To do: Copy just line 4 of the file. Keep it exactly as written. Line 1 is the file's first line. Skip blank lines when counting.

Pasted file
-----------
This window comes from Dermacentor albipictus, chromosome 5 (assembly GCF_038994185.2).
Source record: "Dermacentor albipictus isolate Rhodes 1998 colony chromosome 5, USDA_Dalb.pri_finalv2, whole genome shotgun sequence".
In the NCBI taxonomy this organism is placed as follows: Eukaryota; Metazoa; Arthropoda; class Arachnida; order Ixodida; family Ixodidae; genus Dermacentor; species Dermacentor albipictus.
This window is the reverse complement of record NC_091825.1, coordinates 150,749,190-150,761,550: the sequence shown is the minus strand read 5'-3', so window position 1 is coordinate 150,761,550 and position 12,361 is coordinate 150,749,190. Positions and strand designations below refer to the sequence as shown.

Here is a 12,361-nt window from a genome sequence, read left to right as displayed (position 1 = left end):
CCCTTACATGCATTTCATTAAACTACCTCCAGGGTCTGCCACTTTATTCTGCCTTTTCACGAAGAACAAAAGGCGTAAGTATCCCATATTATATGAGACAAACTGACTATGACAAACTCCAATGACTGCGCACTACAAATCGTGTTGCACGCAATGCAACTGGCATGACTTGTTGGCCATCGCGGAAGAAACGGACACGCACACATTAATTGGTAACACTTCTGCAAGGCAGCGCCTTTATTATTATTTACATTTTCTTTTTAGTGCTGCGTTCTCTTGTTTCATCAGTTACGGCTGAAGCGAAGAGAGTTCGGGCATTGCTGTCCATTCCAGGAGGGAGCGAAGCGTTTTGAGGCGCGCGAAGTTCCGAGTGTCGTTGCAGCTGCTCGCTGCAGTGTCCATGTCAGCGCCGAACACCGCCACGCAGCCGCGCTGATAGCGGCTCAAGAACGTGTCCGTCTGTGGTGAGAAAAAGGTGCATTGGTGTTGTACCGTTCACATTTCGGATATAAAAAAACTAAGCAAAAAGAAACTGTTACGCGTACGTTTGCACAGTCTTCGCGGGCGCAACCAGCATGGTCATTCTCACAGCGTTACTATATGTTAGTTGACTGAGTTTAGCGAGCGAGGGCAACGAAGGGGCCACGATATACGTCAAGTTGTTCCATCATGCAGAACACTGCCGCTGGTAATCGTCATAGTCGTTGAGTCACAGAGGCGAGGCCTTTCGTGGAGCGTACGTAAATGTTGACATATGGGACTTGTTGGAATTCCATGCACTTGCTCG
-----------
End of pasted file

This window is the reverse complement of record NC_091825.1, coordinates 150,749,190-150,761,550: the sequence shown is the minus strand read 5'-3', so window position 1 is coordinate 150,761,550 and position 12,361 is coordinate 150,749,190. Positions and strand designations below refer to the sequence as shown.